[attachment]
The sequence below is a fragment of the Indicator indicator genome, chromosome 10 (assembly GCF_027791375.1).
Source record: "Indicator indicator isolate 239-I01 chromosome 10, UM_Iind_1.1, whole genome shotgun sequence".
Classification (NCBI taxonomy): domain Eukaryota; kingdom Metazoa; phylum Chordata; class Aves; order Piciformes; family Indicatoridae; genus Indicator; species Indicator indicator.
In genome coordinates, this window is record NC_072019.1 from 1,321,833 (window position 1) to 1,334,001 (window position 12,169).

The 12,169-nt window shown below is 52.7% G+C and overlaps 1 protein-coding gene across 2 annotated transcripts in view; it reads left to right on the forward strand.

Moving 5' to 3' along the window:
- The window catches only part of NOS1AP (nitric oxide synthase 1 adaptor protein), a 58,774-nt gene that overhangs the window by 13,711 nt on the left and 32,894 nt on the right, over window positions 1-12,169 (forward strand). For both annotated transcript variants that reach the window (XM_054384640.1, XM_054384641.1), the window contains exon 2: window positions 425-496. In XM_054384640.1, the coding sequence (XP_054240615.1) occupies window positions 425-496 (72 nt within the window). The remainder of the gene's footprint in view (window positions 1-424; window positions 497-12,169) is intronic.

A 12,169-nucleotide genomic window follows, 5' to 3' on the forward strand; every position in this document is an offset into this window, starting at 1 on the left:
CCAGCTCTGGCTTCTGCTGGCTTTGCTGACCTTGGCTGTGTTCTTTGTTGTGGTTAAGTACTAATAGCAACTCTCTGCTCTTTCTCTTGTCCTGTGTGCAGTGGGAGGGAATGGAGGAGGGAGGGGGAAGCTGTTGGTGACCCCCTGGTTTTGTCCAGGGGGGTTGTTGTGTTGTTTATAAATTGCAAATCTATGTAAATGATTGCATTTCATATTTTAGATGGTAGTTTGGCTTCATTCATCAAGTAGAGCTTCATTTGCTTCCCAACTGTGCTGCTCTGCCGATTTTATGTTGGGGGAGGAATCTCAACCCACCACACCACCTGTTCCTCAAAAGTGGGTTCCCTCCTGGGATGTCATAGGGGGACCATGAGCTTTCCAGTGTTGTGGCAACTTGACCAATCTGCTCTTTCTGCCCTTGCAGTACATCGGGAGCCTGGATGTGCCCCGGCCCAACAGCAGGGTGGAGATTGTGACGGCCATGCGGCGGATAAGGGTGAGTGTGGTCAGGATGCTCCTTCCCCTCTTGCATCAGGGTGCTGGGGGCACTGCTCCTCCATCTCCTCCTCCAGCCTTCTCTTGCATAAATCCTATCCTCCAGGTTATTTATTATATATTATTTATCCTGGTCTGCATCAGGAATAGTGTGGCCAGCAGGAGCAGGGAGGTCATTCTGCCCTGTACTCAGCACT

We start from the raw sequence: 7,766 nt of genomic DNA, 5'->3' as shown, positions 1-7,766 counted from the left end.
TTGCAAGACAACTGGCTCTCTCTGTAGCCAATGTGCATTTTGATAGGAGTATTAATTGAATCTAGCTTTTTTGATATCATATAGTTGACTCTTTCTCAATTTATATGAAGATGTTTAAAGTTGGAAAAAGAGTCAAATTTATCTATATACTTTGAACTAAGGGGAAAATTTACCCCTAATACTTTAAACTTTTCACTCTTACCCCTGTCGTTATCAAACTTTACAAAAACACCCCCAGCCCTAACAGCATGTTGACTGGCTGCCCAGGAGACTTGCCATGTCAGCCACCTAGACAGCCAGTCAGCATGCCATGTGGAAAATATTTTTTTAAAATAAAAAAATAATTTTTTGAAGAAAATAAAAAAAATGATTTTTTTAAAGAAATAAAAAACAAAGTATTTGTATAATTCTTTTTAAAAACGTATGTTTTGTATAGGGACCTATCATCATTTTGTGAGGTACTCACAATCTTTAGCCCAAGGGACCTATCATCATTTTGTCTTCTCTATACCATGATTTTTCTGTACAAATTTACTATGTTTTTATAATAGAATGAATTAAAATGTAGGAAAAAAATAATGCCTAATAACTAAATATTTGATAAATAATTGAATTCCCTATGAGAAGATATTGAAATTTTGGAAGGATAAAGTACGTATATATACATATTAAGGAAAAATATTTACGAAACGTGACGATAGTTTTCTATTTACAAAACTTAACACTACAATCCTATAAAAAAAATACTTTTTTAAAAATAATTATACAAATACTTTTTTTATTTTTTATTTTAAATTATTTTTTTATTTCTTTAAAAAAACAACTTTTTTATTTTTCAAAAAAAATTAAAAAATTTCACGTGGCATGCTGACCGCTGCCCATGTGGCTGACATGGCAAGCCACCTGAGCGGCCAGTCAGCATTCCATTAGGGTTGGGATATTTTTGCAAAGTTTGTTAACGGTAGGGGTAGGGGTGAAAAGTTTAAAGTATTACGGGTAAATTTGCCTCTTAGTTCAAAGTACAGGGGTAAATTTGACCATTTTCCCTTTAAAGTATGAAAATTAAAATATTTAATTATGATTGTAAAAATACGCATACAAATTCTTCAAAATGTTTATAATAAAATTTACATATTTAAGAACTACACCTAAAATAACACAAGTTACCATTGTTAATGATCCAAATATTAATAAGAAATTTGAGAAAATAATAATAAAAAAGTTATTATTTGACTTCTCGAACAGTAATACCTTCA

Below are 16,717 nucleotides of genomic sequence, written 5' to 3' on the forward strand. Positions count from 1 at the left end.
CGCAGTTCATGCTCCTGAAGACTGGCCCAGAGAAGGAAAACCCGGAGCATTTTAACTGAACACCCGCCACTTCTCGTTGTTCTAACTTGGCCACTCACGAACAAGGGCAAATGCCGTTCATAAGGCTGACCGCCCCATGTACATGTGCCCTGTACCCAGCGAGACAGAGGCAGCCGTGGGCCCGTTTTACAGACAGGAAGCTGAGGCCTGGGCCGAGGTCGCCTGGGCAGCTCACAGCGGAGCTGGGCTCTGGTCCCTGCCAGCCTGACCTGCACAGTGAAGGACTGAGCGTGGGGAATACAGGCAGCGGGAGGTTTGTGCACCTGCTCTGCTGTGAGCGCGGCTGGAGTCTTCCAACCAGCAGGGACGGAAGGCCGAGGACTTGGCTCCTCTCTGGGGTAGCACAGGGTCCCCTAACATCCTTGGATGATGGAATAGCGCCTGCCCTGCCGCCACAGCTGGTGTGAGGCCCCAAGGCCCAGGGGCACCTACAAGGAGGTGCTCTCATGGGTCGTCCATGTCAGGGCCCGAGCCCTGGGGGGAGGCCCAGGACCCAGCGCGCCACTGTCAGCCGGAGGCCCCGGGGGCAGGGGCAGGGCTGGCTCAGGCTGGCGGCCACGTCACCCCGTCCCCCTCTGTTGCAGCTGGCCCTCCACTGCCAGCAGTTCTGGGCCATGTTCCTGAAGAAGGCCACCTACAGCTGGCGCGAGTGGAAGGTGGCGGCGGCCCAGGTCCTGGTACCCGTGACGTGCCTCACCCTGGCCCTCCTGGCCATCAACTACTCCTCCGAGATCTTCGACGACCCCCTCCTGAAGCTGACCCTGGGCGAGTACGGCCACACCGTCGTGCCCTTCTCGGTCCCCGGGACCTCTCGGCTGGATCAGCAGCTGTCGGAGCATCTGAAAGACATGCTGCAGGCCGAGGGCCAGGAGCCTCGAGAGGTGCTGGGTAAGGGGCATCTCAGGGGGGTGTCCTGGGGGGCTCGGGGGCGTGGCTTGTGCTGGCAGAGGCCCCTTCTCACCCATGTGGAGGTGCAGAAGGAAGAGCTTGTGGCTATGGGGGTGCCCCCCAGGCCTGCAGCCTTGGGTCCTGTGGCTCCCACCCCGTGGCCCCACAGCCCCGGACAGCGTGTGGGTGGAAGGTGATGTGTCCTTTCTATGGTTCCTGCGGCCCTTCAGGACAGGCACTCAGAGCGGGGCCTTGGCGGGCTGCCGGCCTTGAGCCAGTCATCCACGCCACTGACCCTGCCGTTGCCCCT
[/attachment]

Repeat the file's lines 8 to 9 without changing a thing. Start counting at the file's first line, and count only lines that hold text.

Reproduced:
A 12,169-nucleotide genomic window follows, 5' to 3' on the forward strand; every position in this document is an offset into this window, starting at 1 on the left:
CCAGCTCTGGCTTCTGCTGGCTTTGCTGACCTTGGCTGTGTTCTTTGTTGTGGTTAAGTACTAATAGCAACTCTCTGCTCTTTCTCTTGTCCTGTGTGCAGTGGGAGGGAATGGAGGAGGGAGGGGGAAGCTGTTGGTGACCCCCTGGTTTTGTCCAGGGGGGTTGTTGTGTTGTTTATAAATTGCAAATCTATGTAAATGATTGCATTTCATATTTTAGATGGTAGTTTGGCTTCATTCATCAAGTAGAGCTTCATTTGCTTCCCAACTGTGCTGCTCTGCCGATTTTATGTTGGGGGAGGAATCTCAACCCACCACACCACCTGTTCCTCAAAAGTGGGTTCCCTCCTGGGATGTCATAGGGGGACCATGAGCTTTCCAGTGTTGTGGCAACTTGACCAATCTGCTCTTTCTGCCCTTGCAGTACATCGGGAGCCTGGATGTGCCCCGGCCCAACAGCAGGGTGGAGATTGTGACGGCCATGCGGCGGATAAGGGTGAGTGTGGTCAGGATGCTCCTTCCCCTCTTGCATCAGGGTGCTGGGGGCACTGCTCCTCCATCTCCTCCTCCAGCCTTCTCTTGCATAAATCCTATCCTCCAGGTTATTTATTATATATTATTTATCCTGGTCTGCATCAGGAATAGTGTGGCCAGCAGGAGCAGGGAGGTCATTCTGCCCTGTACTCAGCACT